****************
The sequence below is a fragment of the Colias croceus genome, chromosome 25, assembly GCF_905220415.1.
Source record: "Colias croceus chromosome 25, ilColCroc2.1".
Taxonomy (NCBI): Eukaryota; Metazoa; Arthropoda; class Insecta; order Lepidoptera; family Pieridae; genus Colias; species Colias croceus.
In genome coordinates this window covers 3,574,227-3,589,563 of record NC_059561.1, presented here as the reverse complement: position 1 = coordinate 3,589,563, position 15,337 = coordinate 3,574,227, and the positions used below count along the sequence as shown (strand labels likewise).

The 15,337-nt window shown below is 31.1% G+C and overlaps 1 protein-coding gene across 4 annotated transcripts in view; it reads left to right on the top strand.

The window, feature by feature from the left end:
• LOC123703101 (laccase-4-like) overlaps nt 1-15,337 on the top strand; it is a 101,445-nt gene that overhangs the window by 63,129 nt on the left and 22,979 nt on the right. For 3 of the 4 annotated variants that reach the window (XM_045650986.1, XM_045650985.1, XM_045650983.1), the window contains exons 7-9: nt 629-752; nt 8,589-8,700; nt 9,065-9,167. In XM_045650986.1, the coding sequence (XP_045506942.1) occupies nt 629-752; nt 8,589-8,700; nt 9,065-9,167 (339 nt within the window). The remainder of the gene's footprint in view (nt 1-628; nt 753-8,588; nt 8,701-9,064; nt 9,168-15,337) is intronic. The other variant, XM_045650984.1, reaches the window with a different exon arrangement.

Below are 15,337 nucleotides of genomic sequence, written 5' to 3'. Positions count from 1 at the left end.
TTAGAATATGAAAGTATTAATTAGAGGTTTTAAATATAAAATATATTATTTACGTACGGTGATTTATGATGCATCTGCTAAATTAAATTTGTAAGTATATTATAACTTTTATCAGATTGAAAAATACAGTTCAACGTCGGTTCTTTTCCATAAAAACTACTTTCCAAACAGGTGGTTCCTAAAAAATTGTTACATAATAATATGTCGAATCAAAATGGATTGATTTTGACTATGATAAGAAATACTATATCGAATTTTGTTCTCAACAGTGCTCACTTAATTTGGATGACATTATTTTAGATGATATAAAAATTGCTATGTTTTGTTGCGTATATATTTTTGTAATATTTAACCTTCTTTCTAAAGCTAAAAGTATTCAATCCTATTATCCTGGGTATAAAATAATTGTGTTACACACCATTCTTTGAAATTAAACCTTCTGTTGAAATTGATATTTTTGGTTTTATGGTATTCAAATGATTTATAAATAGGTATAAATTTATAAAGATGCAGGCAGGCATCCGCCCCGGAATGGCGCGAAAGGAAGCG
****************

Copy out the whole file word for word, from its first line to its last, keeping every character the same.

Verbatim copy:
The sequence below is a fragment of the Colias croceus genome, chromosome 25, assembly GCF_905220415.1.
Source record: "Colias croceus chromosome 25, ilColCroc2.1".
Taxonomy (NCBI): Eukaryota; Metazoa; Arthropoda; class Insecta; order Lepidoptera; family Pieridae; genus Colias; species Colias croceus.
In genome coordinates this window covers 3,574,227-3,589,563 of record NC_059561.1, presented here as the reverse complement: position 1 = coordinate 3,589,563, position 15,337 = coordinate 3,574,227, and the positions used below count along the sequence as shown (strand labels likewise).

The 15,337-nt window shown below is 31.1% G+C and overlaps 1 protein-coding gene across 4 annotated transcripts in view; it reads left to right on the top strand.

The window, feature by feature from the left end:
• LOC123703101 (laccase-4-like) overlaps nt 1-15,337 on the top strand; it is a 101,445-nt gene that overhangs the window by 63,129 nt on the left and 22,979 nt on the right. For 3 of the 4 annotated variants that reach the window (XM_045650986.1, XM_045650985.1, XM_045650983.1), the window contains exons 7-9: nt 629-752; nt 8,589-8,700; nt 9,065-9,167. In XM_045650986.1, the coding sequence (XP_045506942.1) occupies nt 629-752; nt 8,589-8,700; nt 9,065-9,167 (339 nt within the window). The remainder of the gene's footprint in view (nt 1-628; nt 753-8,588; nt 8,701-9,064; nt 9,168-15,337) is intronic. The other variant, XM_045650984.1, reaches the window with a different exon arrangement.

Below are 15,337 nucleotides of genomic sequence, written 5' to 3'. Positions count from 1 at the left end.
TTAGAATATGAAAGTATTAATTAGAGGTTTTAAATATAAAATATATTATTTACGTACGGTGATTTATGATGCATCTGCTAAATTAAATTTGTAAGTATATTATAACTTTTATCAGATTGAAAAATACAGTTCAACGTCGGTTCTTTTCCATAAAAACTACTTTCCAAACAGGTGGTTCCTAAAAAATTGTTACATAATAATATGTCGAATCAAAATGGATTGATTTTGACTATGATAAGAAATACTATATCGAATTTTGTTCTCAACAGTGCTCACTTAATTTGGATGACATTATTTTAGATGATATAAAAATTGCTATGTTTTGTTGCGTATATATTTTTGTAATATTTAACCTTCTTTCTAAAGCTAAAAGTATTCAATCCTATTATCCTGGGTATAAAATAATTGTGTTACACACCATTCTTTGAAATTAAACCTTCTGTTGAAATTGATATTTTTGGTTTTATGGTATTCAAATGATTTATAAATAGGTATAAATTTATAAAGATGCAGGCAGGCATCCGCCCCGGAATGGCGCGAAAGGAAGCG